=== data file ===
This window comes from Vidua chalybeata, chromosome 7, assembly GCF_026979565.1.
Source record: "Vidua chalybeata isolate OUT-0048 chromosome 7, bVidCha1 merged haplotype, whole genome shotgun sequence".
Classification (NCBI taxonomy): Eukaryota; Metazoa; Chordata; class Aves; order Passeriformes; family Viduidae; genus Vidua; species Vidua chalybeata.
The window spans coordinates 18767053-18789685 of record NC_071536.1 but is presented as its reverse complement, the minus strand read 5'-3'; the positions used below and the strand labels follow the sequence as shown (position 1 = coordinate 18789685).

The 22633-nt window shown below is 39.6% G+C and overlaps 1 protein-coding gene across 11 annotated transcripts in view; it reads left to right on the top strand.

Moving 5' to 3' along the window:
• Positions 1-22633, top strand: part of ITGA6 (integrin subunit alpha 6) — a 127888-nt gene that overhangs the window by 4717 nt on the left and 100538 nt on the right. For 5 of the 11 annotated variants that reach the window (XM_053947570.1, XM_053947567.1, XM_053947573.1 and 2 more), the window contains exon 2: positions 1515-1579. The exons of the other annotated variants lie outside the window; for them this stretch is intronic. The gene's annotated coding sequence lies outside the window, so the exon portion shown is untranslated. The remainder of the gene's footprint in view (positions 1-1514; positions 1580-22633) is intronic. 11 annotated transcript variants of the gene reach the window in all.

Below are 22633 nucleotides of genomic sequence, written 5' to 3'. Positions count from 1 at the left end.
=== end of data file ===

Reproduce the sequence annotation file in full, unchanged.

This window comes from Vidua chalybeata, chromosome 7, assembly GCF_026979565.1.
Source record: "Vidua chalybeata isolate OUT-0048 chromosome 7, bVidCha1 merged haplotype, whole genome shotgun sequence".
Classification (NCBI taxonomy): Eukaryota; Metazoa; Chordata; class Aves; order Passeriformes; family Viduidae; genus Vidua; species Vidua chalybeata.
The window spans coordinates 18767053-18789685 of record NC_071536.1 but is presented as its reverse complement, the minus strand read 5'-3'; the positions used below and the strand labels follow the sequence as shown (position 1 = coordinate 18789685).

The 22633-nt window shown below is 39.6% G+C and overlaps 1 protein-coding gene across 11 annotated transcripts in view; it reads left to right on the top strand.

Moving 5' to 3' along the window:
• Positions 1-22633, top strand: part of ITGA6 (integrin subunit alpha 6) — a 127888-nt gene that overhangs the window by 4717 nt on the left and 100538 nt on the right. For 5 of the 11 annotated variants that reach the window (XM_053947570.1, XM_053947567.1, XM_053947573.1 and 2 more), the window contains exon 2: positions 1515-1579. The exons of the other annotated variants lie outside the window; for them this stretch is intronic. The gene's annotated coding sequence lies outside the window, so the exon portion shown is untranslated. The remainder of the gene's footprint in view (positions 1-1514; positions 1580-22633) is intronic. 11 annotated transcript variants of the gene reach the window in all.

Below are 22633 nucleotides of genomic sequence, written 5' to 3'. Positions count from 1 at the left end.